Member involvement key to student organizations’ vitality, active status

With more than 140 student organizations on campus to choose from, Butler University students may find a club they are involved in declared inactive at some point during their Butler careers.

Julie Pakenham, associate director of the PuLSE Office, said the most common reason that clubs are declared inactive by the PuLSE Office is because of the group’s failure to fill out the paperwork.

“It’s really not very difficult to become recognized (by PuLSE as a club),” Pakenham said. “It’s a matter of students taking responsibility, which they should do if they care about their club anyway.”

Pakenham said that to be recognized as a student organization at Butler, a group of four members must present a constitution, obtain a faculty adviser and fill out the necessary paperwork with the PuLSE Office.

Pakenham said she recognized that having key members of a club study abroad and graduate are contributing factors to a club going inactive.

Adam Davis, vice president of the Lilly Scholars Network at Butler, said they became inactive for the fall 2011 semester because their leaders graduated and did not hold elections for the future.

“Last semester, none of us had any warning,” Davis said. “We just didn’t get emails, monthly emails, that were telling us what service events were coming up and that sort of thing.”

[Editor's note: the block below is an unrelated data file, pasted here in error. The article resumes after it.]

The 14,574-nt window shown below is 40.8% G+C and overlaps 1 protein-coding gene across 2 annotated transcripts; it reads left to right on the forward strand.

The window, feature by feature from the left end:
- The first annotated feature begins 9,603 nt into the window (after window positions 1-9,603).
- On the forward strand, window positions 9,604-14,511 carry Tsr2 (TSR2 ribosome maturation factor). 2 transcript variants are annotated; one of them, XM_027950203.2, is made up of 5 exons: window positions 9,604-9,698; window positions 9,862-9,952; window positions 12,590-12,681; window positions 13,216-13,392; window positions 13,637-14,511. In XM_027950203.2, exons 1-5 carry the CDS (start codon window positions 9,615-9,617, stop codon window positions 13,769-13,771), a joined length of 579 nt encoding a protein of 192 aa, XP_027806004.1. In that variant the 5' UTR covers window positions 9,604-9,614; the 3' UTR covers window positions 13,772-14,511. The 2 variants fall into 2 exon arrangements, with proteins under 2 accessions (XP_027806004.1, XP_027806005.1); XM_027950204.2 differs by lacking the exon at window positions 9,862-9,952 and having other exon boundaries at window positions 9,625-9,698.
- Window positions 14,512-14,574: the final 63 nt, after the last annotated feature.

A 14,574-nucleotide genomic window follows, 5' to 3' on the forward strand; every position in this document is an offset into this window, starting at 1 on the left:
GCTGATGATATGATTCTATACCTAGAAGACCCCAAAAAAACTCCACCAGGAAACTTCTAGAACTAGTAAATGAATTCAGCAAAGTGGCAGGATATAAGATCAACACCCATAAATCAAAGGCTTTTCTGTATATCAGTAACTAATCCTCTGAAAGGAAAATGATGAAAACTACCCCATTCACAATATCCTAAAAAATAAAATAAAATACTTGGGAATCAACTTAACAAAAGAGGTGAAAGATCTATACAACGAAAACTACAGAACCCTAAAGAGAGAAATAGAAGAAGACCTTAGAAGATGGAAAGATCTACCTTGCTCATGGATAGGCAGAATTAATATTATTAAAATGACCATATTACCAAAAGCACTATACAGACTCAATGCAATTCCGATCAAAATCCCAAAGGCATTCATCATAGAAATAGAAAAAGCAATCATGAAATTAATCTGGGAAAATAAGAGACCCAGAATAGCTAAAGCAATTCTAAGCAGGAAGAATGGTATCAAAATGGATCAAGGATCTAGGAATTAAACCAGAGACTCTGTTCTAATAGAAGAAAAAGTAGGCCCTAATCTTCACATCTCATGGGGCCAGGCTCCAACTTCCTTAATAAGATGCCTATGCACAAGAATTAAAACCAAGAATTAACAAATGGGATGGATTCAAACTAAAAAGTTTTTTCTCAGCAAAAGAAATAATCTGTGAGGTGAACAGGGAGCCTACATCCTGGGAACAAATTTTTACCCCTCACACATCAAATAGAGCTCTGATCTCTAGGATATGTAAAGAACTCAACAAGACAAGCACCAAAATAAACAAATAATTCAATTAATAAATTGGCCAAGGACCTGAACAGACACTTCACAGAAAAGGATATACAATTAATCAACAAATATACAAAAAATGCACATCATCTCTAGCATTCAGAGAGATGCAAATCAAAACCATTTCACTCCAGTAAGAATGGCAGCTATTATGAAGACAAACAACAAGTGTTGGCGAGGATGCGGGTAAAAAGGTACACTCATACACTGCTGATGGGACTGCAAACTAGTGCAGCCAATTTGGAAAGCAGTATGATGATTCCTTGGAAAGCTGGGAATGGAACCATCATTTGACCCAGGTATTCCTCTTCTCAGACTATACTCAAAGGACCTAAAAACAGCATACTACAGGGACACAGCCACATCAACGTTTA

Davis said he contacted his organization’s alumni coordinator and learned of the group’s inactive status. He then banded together with a group of fellow scholars, formed a leadership team and found a faculty adviser.

Davis said the group then had to fulfill the requirements dictated by the PuLSE Office to become active.

Pakenham said that PuLSE recognizes Davis’ problem of not being aware of his group’s inactivity but has yet to find a solution.

“Our requirements from the PuLSE Office (to maintain an active status) are pretty minimal,” Pakenham said. “It shouldn’t be unreasonable to expect graduating officers to pass the necessary information along.”

Pakenham said she contacts the four people listed, but does not go beyond those names that a club provides her as part of the recognition process.

Kelsa Reynolds, vice president of operations, said when a club fails to go to a Student Government Association assembly meeting three times, they are declared inactive by SGA.

Mike Keller, SGA grants committee chairman, said that to be declared inactive by SGA is to be declared ineligible for grants from SGA. Keller said even if a club is declared active by the PuLSE Office, they may still be regarded as ineligible by SGA.

“Ninety-nine percent of the time, they’re gonna get the grant, unless there is something that is making them ineligible,” Keller said.

Reynolds said the status of ineligibility lasts for the remainder of the semester and automatically changes to the active and eligible status at the beginning of the next semester unless the PuLSE Office intervenes.

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